The question worrying us as we arrived at the Beresford Square Wine Bar was a biggie. Would we get enough to eat? Several hours later, after nine generous tapas plates between four, I'm happy to report that we left feeling relaxed, happy and, if anything, over-full.
Part of Beresford Square's attraction is the place itself. Here, tucked behind what used to be the stylish old Beresford St toilet block, is a bar such as you might stumble across in the back alleys of Madrid or Barcelona. Small tables line the walls. The crowd is fashionable without being pretentious. Cool jazz sets the mood without being overpowering. The service is friendly and fast. And the food? Well it's definitely tapas style and reasonably short on choice but, having said that, we had one of the more memorable meals we've shared in a long time.
Another attraction was the variety of drinks available. This may be a wine bar, but they'll whip you up a cocktail if you're in the mood (as Mary was). The beer choices include such specials as Barcelona's Motitz on tap and Kapiti's Tuatara, while the wine list ranges from local to Spanish, French and Italian, most of them by the glass. You're encouraged to sample. And then, of course, there's sangria by the carafe.
We began our evening with drinks, which arrived in a flash, and were accompanied by complimentary almonds and marinated olives to munch while we surveyed the tapas blackboard menus. These are thoughtfully placed high on both walls so all four of us could study them at the same time without craning our necks. So it was gazpachos all round, served cool, pink and spicy (rather than hot) in chunky glasses and accompanied by small and crunchy crostini rather than the mozzarella bruschetta, which I'd ordered as an accompaniment. That arrived later - which was sensible, given that it was served hot, topped with roasted tomatoes and melting mozzarella.
But we needed more. Much more. Next came the Spanish anchovies, which arrived glistening with oil. They were much bigger than the sort we buy in jars and cured rather than smoked. Mary declared them the highlight of her meal.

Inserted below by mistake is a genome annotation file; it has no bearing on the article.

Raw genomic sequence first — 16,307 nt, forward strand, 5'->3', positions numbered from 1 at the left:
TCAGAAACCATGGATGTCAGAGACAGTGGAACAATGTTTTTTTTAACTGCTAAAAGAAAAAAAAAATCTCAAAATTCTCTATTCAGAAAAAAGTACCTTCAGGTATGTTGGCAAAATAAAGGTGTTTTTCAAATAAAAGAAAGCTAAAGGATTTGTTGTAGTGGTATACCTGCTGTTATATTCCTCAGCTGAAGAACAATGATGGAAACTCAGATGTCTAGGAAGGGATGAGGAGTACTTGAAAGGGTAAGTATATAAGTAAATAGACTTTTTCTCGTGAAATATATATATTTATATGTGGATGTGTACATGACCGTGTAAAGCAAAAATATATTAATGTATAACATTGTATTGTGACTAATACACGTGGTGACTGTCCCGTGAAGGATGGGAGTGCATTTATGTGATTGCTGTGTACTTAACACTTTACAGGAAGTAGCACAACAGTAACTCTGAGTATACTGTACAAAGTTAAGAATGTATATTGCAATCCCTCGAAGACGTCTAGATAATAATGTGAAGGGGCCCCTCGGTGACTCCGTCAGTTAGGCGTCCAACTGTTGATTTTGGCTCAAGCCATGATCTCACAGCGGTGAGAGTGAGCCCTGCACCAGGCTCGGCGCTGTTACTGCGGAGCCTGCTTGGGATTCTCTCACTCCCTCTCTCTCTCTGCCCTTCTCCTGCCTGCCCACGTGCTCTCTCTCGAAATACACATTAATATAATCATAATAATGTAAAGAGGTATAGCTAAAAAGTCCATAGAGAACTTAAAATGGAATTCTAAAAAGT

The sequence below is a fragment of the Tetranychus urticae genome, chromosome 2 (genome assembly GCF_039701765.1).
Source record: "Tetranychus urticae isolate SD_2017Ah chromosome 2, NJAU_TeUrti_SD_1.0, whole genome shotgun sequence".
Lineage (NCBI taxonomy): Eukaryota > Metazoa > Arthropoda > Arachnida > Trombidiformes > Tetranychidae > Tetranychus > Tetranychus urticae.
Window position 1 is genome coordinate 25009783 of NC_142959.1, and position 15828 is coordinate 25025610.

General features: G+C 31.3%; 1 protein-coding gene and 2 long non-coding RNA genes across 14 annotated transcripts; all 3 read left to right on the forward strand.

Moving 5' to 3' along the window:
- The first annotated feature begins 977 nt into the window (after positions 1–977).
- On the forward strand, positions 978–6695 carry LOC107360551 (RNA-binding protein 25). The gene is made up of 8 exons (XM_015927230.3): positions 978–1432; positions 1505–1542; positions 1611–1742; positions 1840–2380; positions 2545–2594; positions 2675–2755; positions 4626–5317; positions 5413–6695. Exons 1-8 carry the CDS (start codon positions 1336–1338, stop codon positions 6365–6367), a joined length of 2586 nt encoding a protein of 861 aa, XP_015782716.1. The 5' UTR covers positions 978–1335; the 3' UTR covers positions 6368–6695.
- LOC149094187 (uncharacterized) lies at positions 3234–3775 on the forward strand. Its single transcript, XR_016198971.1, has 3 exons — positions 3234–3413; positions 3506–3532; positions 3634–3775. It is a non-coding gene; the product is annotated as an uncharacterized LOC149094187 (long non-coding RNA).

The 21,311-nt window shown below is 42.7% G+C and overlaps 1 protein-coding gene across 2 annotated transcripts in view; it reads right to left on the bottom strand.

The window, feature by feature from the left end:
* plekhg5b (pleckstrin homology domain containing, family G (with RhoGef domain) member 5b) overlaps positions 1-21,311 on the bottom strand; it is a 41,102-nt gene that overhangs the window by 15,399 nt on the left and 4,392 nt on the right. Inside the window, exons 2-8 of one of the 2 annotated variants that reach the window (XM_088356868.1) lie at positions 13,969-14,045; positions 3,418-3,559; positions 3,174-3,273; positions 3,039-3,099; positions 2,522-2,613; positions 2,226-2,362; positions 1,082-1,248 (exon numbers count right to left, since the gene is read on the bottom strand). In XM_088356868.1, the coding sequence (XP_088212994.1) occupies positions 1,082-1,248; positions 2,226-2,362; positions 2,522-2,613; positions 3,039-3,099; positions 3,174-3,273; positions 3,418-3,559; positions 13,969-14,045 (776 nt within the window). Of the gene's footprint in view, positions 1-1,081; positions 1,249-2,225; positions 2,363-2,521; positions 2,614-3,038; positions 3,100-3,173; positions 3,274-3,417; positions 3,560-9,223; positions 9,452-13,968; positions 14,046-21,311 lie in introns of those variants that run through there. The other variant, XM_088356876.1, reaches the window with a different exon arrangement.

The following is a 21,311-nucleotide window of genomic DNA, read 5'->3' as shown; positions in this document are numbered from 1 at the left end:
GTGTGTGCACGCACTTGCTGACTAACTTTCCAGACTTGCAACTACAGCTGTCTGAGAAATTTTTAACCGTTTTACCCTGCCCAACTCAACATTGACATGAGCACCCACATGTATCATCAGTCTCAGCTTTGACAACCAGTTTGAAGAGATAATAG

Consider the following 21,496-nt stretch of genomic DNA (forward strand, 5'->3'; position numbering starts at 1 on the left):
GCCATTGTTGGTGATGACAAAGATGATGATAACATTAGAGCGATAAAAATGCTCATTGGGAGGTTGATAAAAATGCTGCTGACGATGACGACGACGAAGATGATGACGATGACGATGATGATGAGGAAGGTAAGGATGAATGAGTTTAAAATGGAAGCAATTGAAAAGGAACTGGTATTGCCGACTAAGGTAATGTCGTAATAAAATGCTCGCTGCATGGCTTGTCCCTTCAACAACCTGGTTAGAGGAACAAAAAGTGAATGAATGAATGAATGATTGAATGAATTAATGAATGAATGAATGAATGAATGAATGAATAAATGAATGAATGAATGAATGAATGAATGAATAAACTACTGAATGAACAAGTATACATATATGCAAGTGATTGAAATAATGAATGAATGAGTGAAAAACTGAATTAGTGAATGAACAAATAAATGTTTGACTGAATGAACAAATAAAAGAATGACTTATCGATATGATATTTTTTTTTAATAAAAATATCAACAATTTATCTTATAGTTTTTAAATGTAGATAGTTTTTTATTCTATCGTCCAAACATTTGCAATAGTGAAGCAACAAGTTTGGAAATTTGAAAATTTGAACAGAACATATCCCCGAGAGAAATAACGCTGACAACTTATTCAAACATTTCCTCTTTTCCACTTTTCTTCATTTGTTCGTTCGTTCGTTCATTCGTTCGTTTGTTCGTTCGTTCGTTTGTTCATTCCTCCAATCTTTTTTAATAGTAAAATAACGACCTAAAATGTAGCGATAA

The salmon served three ways translated into a mound of creamy mousse, several slices of delectable cured salmon plus a decent-sized slab of hot-smoked salmon.
Brian's selection of pates and terrines was similarly generous. There were at least five different versions for us to share. Alas the pizza was not so thrilling, but we demolished our smallish slab quickly.
All this time our smiling waiter kept the tapas coming, the plates and cutlery jammed on to the small table, the drinks flowing while we kept the conversation rocking along.
We tried the only dessert listed on the blackboard, a mousse. This turned out to be a fabulous, light and creamy concoction laced with chunks of chocolate. All four spoons kept creeping back for more until the glass was clean. However, we realised another serving would have been unwise.
Like everyone else in the place we were treated as long-lost friends by the team which is headed by Pascall Murello and Manuel Garcia, late of Grey Lynn's Mondiale. A night to remember.
Rating out of 10
Our meal: $195.50 for two glasses of wine, one sangria, one cocktail, a bottle of cider, four soups, five tapas plates and a dessert to share.
Wine list: Less extensive than we'd expected, but a good selection by the glass. Tasting is encouraged.
Verdict: A wine bar and tapas joint so friendly, fun and authentic you could be in Barcelona.